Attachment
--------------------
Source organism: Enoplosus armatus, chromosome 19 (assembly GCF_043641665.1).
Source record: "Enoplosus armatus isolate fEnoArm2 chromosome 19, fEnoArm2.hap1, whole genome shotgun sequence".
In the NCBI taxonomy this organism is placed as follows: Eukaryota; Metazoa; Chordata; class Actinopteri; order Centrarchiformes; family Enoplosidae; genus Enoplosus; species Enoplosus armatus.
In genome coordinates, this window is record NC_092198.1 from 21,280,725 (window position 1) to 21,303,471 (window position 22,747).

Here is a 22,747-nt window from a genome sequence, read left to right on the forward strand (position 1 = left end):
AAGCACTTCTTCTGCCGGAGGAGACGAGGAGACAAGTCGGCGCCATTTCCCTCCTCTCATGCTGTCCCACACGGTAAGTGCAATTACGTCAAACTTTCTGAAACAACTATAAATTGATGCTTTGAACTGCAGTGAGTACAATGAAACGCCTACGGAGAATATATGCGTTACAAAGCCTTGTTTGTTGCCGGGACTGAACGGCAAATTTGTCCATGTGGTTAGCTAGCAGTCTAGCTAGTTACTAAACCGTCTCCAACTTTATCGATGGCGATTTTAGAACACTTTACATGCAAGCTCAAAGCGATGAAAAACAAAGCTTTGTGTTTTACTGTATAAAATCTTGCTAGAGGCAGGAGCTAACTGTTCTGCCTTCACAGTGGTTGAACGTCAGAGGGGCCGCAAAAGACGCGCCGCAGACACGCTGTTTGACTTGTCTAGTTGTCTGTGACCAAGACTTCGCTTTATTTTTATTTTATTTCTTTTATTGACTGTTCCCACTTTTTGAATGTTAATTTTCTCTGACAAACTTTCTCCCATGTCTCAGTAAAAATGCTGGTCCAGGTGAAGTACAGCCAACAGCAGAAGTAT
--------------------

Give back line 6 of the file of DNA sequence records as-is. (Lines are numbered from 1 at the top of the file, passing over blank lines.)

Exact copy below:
AAGCACTTCTTCTGCCGGAGGAGACGAGGAGACAAGTCGGCGCCATTTCCCTCCTCTCATGCTGTCCCACACGGTAAGTGCAATTACGTCAAACTTTCTGAAACAACTATAAATTGATGCTTTGAACTGCAGTGAGTACAATGAAACGCCTACGGAGAATATATGCGTTACAAAGCCTTGTTTGTTGCCGGGACTGAACGGCAAATTTGTCCATGTGGTTAGCTAGCAGTCTAGCTAGTTACTAAACCGTCTCCAACTTTATCGATGGCGATTTTAGAACACTTTACATGCAAGCTCAAAGCGATGAAAAACAAAGCTTTGTGTTTTACTGTATAAAATCTTGCTAGAGGCAGGAGCTAACTGTTCTGCCTTCACAGTGGTTGAACGTCAGAGGGGCCGCAAAAGACGCGCCGCAGACACGCTGTTTGACTTGTCTAGTTGTCTGTGACCAAGACTTCGCTTTATTTTTATTTTATTTCTTTTATTGACTGTTCCCACTTTTTGAATGTTAATTTTCTCTGACAAACTTTCTCCCATGTCTCAGTAAAAATGCTGGTCCAGGTGAAGTACAGCCAACAGCAGAAGTAT